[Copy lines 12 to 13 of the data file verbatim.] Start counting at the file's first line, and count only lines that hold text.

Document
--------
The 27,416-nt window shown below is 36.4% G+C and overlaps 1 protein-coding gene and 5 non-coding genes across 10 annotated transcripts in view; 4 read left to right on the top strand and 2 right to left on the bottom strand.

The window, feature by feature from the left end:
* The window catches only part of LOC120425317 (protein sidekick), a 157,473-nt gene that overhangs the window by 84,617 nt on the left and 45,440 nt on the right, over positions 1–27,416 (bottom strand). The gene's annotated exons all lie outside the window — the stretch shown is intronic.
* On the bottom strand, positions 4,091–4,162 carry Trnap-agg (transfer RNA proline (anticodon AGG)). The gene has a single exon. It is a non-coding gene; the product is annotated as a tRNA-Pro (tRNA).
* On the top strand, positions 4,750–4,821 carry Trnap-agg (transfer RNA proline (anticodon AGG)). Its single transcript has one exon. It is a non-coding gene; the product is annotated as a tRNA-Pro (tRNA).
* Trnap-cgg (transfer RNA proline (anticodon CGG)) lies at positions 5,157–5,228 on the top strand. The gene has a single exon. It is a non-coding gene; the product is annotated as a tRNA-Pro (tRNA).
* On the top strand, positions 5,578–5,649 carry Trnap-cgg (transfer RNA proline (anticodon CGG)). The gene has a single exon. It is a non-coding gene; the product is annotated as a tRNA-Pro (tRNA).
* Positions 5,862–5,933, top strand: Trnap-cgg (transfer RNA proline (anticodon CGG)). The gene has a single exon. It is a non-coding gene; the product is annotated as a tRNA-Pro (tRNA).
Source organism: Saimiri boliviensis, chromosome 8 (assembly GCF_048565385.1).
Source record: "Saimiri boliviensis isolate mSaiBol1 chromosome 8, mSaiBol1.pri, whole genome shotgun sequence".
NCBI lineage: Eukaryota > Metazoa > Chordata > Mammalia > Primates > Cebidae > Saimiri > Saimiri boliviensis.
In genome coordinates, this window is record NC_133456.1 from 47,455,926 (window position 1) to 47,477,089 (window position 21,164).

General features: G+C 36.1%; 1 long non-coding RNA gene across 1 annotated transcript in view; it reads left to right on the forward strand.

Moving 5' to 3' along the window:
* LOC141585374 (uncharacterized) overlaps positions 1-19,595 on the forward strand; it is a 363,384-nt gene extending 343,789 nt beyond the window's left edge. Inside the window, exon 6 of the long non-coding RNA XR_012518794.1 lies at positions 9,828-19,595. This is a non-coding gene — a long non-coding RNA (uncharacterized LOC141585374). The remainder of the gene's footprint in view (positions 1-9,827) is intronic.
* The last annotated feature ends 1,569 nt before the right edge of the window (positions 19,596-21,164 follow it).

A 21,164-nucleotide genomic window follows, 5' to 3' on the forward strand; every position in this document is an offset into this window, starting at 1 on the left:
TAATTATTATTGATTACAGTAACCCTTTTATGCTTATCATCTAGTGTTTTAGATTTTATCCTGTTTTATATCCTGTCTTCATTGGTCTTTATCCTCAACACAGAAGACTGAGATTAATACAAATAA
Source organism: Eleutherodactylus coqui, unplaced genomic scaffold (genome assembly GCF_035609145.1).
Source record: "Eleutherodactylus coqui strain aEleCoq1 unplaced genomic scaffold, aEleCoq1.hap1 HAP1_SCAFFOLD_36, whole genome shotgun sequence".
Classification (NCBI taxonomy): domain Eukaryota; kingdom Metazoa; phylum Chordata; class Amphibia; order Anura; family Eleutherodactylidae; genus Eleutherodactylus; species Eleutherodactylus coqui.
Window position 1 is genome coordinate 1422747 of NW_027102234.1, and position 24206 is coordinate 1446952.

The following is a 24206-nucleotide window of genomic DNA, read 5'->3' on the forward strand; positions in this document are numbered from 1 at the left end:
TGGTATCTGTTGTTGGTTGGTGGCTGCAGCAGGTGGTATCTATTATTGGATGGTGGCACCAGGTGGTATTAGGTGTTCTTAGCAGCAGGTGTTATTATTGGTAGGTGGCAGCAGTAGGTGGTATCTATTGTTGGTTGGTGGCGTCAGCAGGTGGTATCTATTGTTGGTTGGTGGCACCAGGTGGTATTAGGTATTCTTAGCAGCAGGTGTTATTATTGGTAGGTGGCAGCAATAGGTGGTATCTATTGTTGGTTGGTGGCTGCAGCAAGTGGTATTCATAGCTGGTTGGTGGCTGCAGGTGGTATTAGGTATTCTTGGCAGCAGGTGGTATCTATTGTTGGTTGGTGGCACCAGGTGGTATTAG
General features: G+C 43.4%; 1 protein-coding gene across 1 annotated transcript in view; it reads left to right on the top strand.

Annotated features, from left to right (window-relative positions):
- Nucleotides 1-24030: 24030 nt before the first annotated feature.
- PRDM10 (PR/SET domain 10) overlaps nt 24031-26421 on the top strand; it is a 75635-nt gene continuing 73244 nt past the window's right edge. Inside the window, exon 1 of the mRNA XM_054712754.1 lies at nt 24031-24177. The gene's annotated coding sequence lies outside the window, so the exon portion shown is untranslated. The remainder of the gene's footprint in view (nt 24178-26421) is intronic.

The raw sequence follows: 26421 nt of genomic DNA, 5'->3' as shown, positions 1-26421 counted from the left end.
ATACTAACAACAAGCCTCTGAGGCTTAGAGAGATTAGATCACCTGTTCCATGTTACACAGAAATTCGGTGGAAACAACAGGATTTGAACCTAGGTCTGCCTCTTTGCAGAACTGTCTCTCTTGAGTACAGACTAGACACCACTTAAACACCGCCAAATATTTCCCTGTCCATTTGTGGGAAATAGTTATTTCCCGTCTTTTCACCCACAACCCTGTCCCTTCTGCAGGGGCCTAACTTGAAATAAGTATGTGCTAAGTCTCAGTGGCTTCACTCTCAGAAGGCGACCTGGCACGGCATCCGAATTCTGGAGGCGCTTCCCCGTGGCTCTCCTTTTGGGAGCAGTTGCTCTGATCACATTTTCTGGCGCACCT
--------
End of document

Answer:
In genome coordinates, this window is record NC_133456.1 from 47,455,926 (window position 1) to 47,477,089 (window position 21,164).

General features: G+C 36.1%; 1 long non-coding RNA gene across 1 annotated transcript in view; it reads left to right on the forward strand.